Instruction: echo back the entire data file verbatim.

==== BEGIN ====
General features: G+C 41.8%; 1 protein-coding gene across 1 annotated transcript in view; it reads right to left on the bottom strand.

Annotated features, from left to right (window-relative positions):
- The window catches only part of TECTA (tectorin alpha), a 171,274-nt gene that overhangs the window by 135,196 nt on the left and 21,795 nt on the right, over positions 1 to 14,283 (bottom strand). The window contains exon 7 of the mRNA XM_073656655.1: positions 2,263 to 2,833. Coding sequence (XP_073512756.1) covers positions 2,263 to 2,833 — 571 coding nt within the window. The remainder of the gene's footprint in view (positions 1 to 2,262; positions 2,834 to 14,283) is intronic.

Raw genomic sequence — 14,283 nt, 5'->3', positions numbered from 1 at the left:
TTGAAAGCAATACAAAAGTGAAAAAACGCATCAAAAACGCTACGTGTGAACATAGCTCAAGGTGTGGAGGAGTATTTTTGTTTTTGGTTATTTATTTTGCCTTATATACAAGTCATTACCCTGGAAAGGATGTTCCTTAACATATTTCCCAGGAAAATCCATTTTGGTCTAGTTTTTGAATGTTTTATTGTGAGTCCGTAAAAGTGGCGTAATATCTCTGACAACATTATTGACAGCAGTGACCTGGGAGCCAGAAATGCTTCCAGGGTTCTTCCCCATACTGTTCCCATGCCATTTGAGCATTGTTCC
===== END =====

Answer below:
General features: G+C 41.8%; 1 protein-coding gene across 1 annotated transcript in view; it reads right to left on the bottom strand.

Annotated features, from left to right (window-relative positions):
- The window catches only part of TECTA (tectorin alpha), a 171,274-nt gene that overhangs the window by 135,196 nt on the left and 21,795 nt on the right, over positions 1 to 14,283 (bottom strand). The window contains exon 7 of the mRNA XM_073656655.1: positions 2,263 to 2,833. Coding sequence (XP_073512756.1) covers positions 2,263 to 2,833 — 571 coding nt within the window. The remainder of the gene's footprint in view (positions 1 to 2,262; positions 2,834 to 14,283) is intronic.

Raw genomic sequence — 14,283 nt, 5'->3', positions numbered from 1 at the left:
TTGAAAGCAATACAAAAGTGAAAAAACGCATCAAAAACGCTACGTGTGAACATAGCTCAAGGTGTGGAGGAGTATTTTTGTTTTTGGTTATTTATTTTGCCTTATATACAAGTCATTACCCTGGAAAGGATGTTCCTTAACATATTTCCCAGGAAAATCCATTTTGGTCTAGTTTTTGAATGTTTTATTGTGAGTCCGTAAAAGTGGCGTAATATCTCTGACAACATTATTGACAGCAGTGACCTGGGAGCCAGAAATGCTTCCAGGGTTCTTCCCCATACTGTTCCCATGCCATTTGAGCATTGTTCC